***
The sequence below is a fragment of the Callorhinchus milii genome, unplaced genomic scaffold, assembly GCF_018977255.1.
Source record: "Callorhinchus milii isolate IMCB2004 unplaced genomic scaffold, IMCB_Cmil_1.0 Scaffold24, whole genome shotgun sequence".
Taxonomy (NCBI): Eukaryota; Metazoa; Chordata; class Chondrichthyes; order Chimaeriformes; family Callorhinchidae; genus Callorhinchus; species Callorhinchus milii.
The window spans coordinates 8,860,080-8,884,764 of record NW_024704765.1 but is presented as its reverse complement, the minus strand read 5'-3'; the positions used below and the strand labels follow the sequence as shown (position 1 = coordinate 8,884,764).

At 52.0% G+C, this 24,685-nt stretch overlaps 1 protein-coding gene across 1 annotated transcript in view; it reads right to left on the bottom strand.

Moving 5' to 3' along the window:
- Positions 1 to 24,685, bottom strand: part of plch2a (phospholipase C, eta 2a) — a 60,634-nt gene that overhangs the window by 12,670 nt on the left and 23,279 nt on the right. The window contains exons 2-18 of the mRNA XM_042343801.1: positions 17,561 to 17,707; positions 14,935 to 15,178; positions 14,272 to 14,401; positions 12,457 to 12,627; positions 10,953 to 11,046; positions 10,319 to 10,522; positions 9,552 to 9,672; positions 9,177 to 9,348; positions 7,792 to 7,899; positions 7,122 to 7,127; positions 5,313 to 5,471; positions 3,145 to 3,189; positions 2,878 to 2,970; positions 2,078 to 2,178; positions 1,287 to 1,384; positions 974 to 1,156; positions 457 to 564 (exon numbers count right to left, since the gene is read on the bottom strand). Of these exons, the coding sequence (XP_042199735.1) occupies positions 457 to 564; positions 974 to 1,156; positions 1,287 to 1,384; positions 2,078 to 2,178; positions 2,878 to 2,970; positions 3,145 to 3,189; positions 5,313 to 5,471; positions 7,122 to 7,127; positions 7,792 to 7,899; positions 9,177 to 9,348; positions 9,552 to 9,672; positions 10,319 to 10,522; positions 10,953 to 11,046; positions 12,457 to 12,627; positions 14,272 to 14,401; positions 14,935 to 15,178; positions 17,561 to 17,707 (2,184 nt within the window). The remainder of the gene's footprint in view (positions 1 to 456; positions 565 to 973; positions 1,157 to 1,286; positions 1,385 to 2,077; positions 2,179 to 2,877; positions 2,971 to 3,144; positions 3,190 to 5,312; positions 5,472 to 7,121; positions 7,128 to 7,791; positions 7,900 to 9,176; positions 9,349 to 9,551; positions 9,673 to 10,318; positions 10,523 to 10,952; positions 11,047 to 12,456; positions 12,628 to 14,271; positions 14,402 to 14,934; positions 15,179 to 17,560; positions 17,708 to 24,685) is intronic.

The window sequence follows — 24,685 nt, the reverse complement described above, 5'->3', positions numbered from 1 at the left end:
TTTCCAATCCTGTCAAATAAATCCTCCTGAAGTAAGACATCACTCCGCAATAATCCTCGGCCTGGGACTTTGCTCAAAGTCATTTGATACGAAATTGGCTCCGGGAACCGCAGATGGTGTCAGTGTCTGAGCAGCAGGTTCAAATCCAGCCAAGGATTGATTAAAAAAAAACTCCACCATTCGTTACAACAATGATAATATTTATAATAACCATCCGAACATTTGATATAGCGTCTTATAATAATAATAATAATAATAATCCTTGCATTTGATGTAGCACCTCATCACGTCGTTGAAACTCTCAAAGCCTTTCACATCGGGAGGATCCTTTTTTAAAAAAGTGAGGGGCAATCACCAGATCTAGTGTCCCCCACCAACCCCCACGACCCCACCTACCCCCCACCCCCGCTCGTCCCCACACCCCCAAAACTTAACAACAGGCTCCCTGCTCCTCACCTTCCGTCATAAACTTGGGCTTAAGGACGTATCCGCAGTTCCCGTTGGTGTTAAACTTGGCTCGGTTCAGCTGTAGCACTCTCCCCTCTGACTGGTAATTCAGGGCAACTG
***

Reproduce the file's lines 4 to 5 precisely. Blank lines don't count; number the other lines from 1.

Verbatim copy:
The window spans coordinates 8,860,080-8,884,764 of record NW_024704765.1 but is presented as its reverse complement, the minus strand read 5'-3'; the positions used below and the strand labels follow the sequence as shown (position 1 = coordinate 8,884,764).

At 52.0% G+C, this 24,685-nt stretch overlaps 1 protein-coding gene across 1 annotated transcript in view; it reads right to left on the bottom strand.